Montessori Method


Once considered an educational experiment, Montessori is increasingly becoming the blueprint for a new approach to learning—one that is demonstrating long-term success in both private and public U.S. schools. Montessori’s core tenets, that effective learning is self-directed and that education calls for development of the “whole person,” are shaping a generation uniquely prepared for the demands of the 21st century.

Time Magazine, covering an influential 2007 report on the American workforce, puts it bluntly: “As Americans worry about whether some fraction of our children get ‘left behind’… an entire generation of kids [is failing] to make the grade in the global economy because they can’t think their way through abstract problems, work in teams, distinguish good information from bad, or speak a language other than English.”

And why? According to the report, our educational system is still focused on teaching skills in a world where skills quickly become outdated, automated or offshored-for-less. Value now lies in creativity and innovation, life literacy, global orientation and cross-cultural abilities. The study concludes, “The core problem is that our education and training systems were built for another era. …It is not possible to get where we have to go by patching that system.”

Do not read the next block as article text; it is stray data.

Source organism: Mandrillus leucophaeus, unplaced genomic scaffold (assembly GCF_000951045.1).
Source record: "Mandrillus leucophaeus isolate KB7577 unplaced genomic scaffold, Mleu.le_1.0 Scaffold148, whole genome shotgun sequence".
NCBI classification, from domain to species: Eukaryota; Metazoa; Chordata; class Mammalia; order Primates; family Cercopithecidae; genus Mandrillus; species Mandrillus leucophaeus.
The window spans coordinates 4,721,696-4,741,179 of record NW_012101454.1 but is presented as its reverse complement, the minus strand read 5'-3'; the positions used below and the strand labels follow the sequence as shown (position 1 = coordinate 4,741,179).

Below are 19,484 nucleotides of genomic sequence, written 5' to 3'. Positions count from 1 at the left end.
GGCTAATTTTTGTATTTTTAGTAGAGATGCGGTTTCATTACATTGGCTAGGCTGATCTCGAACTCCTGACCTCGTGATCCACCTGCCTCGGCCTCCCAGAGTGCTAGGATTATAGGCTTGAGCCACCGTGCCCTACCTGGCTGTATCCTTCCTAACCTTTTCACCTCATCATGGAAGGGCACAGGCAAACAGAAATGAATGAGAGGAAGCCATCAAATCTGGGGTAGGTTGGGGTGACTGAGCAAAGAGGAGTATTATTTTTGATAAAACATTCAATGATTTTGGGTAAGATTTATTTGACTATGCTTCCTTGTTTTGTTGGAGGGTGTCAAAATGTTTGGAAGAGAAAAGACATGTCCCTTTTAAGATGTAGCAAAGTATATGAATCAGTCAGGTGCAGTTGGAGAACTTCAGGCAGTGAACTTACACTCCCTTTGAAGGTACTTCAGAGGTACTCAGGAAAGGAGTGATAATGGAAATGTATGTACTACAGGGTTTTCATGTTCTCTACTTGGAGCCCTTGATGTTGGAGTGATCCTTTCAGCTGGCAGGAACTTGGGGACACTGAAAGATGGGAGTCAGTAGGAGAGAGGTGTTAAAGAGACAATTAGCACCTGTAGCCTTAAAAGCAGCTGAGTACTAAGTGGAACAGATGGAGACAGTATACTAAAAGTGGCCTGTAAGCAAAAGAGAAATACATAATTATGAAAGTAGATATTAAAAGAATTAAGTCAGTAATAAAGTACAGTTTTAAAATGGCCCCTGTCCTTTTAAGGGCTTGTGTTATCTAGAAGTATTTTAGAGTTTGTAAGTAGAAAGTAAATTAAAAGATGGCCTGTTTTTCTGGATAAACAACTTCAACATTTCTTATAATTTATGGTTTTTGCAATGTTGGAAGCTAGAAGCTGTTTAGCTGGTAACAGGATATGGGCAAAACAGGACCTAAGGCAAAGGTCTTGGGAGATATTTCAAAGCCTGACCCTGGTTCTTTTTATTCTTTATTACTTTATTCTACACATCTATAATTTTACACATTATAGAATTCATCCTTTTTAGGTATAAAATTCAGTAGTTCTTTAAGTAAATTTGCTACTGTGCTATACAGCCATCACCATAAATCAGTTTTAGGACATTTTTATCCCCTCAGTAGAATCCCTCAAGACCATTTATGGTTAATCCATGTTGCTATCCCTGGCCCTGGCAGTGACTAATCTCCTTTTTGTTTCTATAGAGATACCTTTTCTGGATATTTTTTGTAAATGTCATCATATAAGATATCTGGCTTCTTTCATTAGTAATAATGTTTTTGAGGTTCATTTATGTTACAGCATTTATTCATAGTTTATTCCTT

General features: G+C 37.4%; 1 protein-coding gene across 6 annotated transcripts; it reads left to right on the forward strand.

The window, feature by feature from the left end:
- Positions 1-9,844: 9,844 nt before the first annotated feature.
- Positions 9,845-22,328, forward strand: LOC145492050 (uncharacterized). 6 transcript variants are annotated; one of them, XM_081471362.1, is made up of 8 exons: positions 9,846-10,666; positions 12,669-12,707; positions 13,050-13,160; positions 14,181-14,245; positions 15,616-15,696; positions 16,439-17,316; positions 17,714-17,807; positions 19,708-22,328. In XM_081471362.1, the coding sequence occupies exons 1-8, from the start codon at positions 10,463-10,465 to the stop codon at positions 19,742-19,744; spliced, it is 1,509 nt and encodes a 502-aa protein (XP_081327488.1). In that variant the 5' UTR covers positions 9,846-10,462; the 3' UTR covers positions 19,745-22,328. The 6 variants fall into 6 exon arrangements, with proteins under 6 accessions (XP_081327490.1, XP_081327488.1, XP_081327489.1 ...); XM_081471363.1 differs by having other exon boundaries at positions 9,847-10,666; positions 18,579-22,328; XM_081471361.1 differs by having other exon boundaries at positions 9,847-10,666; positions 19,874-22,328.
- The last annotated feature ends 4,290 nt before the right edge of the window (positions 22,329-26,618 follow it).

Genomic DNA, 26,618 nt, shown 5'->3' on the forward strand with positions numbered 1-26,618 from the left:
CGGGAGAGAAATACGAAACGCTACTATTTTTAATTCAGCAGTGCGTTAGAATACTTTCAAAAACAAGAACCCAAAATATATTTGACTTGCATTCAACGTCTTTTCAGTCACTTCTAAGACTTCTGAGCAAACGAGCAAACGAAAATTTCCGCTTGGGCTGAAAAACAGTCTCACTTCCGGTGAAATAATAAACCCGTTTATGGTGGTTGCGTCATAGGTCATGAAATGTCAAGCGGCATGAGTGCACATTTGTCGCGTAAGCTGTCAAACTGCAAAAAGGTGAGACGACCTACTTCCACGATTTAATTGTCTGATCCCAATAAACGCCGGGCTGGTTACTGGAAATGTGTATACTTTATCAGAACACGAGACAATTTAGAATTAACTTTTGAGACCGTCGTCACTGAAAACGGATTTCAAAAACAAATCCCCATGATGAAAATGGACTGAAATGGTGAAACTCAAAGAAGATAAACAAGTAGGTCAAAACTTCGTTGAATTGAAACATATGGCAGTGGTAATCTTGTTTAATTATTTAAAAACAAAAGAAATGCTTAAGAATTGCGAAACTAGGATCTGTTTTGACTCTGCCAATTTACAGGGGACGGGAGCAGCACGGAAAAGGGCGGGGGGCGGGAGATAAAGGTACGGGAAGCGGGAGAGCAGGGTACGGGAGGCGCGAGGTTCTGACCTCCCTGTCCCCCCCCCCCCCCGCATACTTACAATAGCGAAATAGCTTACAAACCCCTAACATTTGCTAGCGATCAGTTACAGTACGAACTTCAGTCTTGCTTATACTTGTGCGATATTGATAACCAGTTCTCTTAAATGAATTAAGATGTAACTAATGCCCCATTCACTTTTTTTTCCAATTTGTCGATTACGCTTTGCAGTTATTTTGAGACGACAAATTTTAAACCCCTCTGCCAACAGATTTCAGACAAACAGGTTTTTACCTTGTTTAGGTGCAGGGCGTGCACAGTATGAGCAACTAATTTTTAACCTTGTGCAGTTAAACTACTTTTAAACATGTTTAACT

And so it is not.

Montessori is not an adaptation of traditional methods, it is a completely different way of teaching and learning. Many of its core ideas correspond directly to recommendations in this and other studies. It’s an approach that acknowledges it is how—and not what—we learn that most shapes the developing personality. While independent studies show that Montessori students perform academically as well or better than more traditionally educated peers, we believe it’s their demonstrably better life skills that best prepare our young people for a complex and fast-changing world.

Content courtesy of John Long from The Post Oak School in Houston Texas.